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Using hive.exec.reducers.max directive has truely baffled me.

From my perspective I thought hive worked on some sort of logic like, I have N # of blocks in a desired query so I need N maps. From N I will need some sensible range of reducers R which can be anywhere from R = N / 2 to R = 1. For the hive report I was working on, there was 1200+ maps and without any influence hive made a plan for about 400 reducers which was fine except I was working on a cluster that only had 70 reducers total. Even with the fair job scheduler, this caused a backlog that would hang up other jobs. So I tried a lot of different experiments until I found hive.exec.reducers.max and set it to something like 60.

The results was that a hive job that took 248 minutes, finished in 155 minutes with no changes in the result. What's bothered me is, why not have hive default to N never being greater then the clusters reducer capacity and seeing as I can roll over several terabytes of data with a reduced set of reducers then what hive thinks is correct, is it better to always try and tweak this count?

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2 Answers 2

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You may want to look at(which talks about optimizing the number of slots): http://wiki.apache.org/hadoop/LimitingTaskSlotUsage

Here is my opinion on the same:

1) Hive would ideally try optimize the number of reducers based on the expected amount of data that gets generated after the map task. It would expect the underlying cluster to be configured to support the same.

2) Regarding whether it may not be a good idea to tweak this count or not:

  • First lets try to analyze what could be the reason for the execution time to come down from 248 minutes to 155 minutes:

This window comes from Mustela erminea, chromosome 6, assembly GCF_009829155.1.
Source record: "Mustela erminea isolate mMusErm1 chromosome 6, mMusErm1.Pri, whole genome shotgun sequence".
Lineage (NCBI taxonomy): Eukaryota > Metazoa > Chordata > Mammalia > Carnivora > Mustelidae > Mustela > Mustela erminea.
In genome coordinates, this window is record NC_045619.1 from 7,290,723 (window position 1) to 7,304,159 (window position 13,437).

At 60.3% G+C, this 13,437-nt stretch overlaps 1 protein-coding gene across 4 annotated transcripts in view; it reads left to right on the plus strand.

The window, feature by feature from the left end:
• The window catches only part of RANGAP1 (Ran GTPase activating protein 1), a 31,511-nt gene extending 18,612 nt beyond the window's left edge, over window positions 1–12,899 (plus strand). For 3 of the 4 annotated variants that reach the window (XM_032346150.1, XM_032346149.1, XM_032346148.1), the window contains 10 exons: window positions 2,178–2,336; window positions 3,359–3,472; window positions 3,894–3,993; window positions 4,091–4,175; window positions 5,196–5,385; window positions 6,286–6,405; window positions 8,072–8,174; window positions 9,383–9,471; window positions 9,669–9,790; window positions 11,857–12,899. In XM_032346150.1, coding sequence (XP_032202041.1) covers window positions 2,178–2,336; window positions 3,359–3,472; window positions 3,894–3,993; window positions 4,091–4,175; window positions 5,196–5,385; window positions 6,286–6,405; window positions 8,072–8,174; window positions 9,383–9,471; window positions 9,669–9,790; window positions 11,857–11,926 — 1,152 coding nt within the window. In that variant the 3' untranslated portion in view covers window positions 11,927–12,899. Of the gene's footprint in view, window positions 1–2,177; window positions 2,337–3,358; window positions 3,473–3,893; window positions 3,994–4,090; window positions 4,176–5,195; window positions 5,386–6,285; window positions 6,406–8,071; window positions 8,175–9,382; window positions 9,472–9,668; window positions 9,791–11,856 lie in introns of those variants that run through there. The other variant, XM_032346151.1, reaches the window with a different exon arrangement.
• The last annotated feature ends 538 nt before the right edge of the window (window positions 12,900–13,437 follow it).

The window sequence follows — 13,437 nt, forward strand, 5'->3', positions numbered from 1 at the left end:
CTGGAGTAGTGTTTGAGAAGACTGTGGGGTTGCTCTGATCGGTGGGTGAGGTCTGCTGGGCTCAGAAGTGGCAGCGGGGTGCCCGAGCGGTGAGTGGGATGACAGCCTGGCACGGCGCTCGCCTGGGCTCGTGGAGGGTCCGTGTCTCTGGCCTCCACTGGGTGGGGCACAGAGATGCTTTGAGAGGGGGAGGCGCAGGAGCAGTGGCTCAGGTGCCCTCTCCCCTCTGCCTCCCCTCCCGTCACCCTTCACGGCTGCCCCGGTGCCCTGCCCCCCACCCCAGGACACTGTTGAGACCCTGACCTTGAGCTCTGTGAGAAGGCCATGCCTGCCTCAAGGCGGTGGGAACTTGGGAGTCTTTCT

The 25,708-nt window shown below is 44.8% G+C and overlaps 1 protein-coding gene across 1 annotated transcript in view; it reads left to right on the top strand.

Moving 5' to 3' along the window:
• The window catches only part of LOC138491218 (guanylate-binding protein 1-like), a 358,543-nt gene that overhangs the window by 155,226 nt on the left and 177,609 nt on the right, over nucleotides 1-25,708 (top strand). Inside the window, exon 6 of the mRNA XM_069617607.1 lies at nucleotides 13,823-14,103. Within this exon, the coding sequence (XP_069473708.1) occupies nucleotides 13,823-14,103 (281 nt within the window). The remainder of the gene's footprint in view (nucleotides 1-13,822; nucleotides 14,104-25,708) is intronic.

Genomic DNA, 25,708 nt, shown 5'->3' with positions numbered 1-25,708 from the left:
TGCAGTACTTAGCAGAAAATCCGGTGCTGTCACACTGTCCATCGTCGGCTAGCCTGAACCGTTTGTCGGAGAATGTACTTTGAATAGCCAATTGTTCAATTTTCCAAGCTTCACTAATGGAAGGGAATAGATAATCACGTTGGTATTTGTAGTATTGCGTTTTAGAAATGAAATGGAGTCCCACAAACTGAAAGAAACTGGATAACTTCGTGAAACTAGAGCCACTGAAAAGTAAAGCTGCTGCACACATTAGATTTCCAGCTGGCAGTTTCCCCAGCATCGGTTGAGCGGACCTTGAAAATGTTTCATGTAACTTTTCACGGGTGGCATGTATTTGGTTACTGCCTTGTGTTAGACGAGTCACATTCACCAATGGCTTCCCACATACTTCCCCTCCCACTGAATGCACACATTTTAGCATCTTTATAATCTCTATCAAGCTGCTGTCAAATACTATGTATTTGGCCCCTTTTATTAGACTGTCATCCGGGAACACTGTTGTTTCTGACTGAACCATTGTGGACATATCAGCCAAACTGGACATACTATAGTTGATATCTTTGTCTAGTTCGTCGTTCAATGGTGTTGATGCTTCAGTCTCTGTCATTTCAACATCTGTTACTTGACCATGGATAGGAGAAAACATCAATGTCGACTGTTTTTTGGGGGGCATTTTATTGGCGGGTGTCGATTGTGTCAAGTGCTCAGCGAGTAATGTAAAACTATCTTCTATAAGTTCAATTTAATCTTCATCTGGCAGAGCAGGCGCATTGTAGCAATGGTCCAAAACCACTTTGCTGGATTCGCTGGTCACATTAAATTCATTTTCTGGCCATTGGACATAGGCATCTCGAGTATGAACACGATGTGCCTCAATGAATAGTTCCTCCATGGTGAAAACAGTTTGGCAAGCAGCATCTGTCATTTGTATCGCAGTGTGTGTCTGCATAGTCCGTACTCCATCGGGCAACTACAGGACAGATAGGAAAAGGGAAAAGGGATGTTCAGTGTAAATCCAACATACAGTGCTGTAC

Case1: Hive is using 400 reducers Problem: Only 70 reducers can run at a given point of time.

  • Assuming no JVM reuse. Creation of the JVM's again and again would add a large overhead.

  • Not sure on this: Expecting 400 reducers would cause a problem like fragmentation. As in, suppose I know that only 70 reducers can run then my intermediate file storing strategy would be depend on that. But, with 400 reducers the whole strategy goes for a toss.

Case2: Hive is using 70 reducers - Both the problems get addressed by setting this number.

I guess its better to set the number of maximum available reducers. But, I am no expert at this. Would let the experts comment on this.

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My now past client's architect suggested the same theory, that the instantiation costs for the JVM played a role in runtime as well. Perhaps its a mixture of the instantiation costs plus the fragmentation costs that adds up. Will be marking you're answer as correct soon as its pretty reasonable set of opinions to explain my experiences with hadoop. –  David Feb 19 '11 at 1:17
Thanks David :) –  chiku Feb 19 '11 at 6:24

In my experience with hive setting mapred.job.reuse.jvm.num.tasks to a healthy number (in my case, 8) helps with a lot of these ad-hoc queries. It takes around 20-30 seconds to spawn a JVM, so reuse can help out quite a bit with mappers and reducers that are short lived (< 30 seconds).

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Wish I could try that out but I've moved on to a new client. –  David Feb 24 '11 at 18:18
You can set it to -1, so JVM's will always be reused. –  Wojtek May 26 '11 at 13:23

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